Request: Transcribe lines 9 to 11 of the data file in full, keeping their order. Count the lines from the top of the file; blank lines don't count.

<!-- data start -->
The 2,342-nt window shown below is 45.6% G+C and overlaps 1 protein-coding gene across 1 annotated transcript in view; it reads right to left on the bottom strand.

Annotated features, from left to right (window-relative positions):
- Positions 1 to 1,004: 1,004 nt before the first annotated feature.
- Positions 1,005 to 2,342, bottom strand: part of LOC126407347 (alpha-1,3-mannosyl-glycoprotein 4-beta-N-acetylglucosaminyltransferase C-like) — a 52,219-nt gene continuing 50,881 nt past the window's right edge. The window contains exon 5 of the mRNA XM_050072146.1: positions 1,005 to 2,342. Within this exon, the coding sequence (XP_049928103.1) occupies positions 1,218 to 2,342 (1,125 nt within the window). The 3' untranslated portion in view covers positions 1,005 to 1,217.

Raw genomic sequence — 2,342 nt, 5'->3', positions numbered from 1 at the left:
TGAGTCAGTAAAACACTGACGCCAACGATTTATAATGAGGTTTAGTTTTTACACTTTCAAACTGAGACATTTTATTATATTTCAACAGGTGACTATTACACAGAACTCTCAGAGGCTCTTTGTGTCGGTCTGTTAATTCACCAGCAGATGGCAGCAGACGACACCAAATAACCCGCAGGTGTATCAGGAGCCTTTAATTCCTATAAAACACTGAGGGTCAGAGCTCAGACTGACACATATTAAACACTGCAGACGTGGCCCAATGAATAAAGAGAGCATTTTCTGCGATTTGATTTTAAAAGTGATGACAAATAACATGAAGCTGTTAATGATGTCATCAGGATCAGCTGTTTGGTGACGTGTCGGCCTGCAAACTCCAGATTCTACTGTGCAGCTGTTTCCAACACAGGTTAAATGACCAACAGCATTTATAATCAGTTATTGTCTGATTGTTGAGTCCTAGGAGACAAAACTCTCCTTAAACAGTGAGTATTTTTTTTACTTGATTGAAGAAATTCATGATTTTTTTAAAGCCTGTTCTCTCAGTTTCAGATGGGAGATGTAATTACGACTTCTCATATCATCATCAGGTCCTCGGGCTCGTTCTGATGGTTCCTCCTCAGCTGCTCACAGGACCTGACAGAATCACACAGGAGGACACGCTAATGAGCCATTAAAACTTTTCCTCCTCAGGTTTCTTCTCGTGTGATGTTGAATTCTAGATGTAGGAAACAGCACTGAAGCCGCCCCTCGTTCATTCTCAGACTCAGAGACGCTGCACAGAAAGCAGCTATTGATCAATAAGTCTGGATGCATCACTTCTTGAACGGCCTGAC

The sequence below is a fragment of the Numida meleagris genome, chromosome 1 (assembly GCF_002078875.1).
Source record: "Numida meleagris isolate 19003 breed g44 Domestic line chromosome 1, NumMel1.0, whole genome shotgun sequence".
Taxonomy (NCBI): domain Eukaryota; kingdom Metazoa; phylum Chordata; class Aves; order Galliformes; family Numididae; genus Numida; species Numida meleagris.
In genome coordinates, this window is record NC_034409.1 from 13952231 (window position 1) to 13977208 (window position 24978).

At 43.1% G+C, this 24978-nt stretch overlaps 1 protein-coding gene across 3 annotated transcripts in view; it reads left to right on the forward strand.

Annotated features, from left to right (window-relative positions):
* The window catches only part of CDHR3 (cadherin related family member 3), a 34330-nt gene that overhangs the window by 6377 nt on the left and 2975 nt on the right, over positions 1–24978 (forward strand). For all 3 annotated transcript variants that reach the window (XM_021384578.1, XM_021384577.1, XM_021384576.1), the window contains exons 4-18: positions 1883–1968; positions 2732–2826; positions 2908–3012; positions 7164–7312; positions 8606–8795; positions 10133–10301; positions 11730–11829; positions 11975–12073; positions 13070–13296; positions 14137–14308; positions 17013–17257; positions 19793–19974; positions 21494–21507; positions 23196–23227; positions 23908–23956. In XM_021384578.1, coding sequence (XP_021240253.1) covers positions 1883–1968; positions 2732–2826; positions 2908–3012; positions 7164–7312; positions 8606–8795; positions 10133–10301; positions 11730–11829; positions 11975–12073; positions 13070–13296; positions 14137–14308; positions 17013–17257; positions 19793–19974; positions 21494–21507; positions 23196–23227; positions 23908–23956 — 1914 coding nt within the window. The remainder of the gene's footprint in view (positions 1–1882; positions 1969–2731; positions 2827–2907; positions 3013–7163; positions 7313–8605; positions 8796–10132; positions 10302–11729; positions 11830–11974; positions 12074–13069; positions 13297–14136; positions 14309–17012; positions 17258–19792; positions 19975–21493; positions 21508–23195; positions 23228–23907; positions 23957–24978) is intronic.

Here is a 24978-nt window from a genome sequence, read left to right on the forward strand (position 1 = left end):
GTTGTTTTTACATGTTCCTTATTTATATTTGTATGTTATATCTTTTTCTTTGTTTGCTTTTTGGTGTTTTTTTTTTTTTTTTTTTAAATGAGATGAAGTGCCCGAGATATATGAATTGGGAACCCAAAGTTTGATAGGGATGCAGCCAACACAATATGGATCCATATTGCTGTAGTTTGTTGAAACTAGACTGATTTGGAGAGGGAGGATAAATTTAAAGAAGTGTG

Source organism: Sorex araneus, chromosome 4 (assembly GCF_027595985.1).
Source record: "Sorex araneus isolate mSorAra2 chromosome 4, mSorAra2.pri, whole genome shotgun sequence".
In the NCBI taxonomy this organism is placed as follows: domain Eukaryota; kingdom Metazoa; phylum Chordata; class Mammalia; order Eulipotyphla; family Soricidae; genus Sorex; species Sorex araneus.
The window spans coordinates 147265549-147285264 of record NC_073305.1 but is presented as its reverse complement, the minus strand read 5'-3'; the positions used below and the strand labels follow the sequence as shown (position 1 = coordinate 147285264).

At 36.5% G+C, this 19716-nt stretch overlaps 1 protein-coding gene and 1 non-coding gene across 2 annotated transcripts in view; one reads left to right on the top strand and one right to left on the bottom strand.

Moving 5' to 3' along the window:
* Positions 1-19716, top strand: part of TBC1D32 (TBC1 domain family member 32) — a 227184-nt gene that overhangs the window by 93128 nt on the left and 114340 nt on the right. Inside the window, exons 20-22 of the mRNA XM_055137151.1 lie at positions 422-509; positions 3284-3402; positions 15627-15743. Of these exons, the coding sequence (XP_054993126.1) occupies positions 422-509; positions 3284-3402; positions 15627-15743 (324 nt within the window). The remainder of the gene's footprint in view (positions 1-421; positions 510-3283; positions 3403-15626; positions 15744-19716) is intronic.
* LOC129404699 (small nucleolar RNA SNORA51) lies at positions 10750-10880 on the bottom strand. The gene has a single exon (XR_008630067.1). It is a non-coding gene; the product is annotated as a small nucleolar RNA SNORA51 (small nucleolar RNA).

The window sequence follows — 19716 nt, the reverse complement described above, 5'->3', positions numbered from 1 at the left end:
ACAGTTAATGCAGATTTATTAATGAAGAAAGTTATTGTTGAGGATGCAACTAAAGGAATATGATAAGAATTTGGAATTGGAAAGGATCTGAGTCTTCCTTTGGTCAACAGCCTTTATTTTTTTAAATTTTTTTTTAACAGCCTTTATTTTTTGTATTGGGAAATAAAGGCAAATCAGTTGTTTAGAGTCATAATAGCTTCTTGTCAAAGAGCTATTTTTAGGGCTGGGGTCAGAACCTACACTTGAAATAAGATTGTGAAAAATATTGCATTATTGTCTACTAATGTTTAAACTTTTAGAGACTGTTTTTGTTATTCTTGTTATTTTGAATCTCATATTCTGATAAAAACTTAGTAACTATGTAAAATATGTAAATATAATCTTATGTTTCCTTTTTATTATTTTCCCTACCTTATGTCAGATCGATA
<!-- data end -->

Taxonomy (NCBI): domain Eukaryota; kingdom Metazoa; phylum Chordata; class Aves; order Galliformes; family Numididae; genus Numida; species Numida meleagris.
In genome coordinates, this window is record NC_034409.1 from 13952231 (window position 1) to 13977208 (window position 24978).

At 43.1% G+C, this 24978-nt stretch overlaps 1 protein-coding gene across 3 annotated transcripts in view; it reads left to right on the forward strand.